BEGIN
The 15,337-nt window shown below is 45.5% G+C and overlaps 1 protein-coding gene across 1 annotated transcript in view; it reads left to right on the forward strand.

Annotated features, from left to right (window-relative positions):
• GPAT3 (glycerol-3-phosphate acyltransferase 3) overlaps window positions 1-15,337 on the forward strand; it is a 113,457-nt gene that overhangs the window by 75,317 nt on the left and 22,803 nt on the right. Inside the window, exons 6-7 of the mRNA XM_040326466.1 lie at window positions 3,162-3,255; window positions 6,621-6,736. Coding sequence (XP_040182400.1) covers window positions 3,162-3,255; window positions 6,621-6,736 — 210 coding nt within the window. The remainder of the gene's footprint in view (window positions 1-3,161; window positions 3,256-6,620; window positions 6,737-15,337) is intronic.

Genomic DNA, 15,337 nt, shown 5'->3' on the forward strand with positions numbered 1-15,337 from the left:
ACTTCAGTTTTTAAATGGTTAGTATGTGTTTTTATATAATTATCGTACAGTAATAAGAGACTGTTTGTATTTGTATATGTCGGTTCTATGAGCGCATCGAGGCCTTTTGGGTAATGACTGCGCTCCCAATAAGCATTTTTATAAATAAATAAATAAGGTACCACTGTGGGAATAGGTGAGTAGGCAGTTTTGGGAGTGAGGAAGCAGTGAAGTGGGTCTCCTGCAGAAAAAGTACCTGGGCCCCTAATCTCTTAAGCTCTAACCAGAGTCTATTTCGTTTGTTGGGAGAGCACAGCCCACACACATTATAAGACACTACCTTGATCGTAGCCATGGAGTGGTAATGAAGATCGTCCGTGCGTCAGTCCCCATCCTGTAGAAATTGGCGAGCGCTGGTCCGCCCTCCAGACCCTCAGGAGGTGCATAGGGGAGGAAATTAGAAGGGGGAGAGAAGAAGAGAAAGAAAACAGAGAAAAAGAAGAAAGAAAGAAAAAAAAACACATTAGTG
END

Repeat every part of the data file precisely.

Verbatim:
The 15,337-nt window shown below is 45.5% G+C and overlaps 1 protein-coding gene across 1 annotated transcript in view; it reads left to right on the forward strand.

Annotated features, from left to right (window-relative positions):
• GPAT3 (glycerol-3-phosphate acyltransferase 3) overlaps window positions 1-15,337 on the forward strand; it is a 113,457-nt gene that overhangs the window by 75,317 nt on the left and 22,803 nt on the right. Inside the window, exons 6-7 of the mRNA XM_040326466.1 lie at window positions 3,162-3,255; window positions 6,621-6,736. Coding sequence (XP_040182400.1) covers window positions 3,162-3,255; window positions 6,621-6,736 — 210 coding nt within the window. The remainder of the gene's footprint in view (window positions 1-3,161; window positions 3,256-6,620; window positions 6,737-15,337) is intronic.

Genomic DNA, 15,337 nt, shown 5'->3' on the forward strand with positions numbered 1-15,337 from the left:
ACTTCAGTTTTTAAATGGTTAGTATGTGTTTTTATATAATTATCGTACAGTAATAAGAGACTGTTTGTATTTGTATATGTCGGTTCTATGAGCGCATCGAGGCCTTTTGGGTAATGACTGCGCTCCCAATAAGCATTTTTATAAATAAATAAATAAGGTACCACTGTGGGAATAGGTGAGTAGGCAGTTTTGGGAGTGAGGAAGCAGTGAAGTGGGTCTCCTGCAGAAAAAGTACCTGGGCCCCTAATCTCTTAAGCTCTAACCAGAGTCTATTTCGTTTGTTGGGAGAGCACAGCCCACACACATTATAAGACACTACCTTGATCGTAGCCATGGAGTGGTAATGAAGATCGTCCGTGCGTCAGTCCCCATCCTGTAGAAATTGGCGAGCGCTGGTCCGCCCTCCAGACCCTCAGGAGGTGCATAGGGGAGGAAATTAGAAGGGGGAGAGAAGAAGAGAAAGAAAACAGAGAAAAAGAAGAAAGAAAGAAAAAAAAACACATTAGTG